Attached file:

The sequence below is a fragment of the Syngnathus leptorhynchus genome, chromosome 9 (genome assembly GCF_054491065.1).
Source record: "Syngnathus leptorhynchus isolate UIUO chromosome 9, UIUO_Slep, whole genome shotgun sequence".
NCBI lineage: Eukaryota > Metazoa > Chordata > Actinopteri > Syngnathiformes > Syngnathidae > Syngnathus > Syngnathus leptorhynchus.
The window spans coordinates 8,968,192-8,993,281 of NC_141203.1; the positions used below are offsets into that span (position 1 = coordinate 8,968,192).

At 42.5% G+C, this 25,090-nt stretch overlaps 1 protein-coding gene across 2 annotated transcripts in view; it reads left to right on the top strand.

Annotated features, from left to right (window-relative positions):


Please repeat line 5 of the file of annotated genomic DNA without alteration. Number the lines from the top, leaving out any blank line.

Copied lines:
At 42.5% G+C, this 25,090-nt stretch overlaps 1 protein-coding gene across 2 annotated transcripts in view; it reads left to right on the top strand.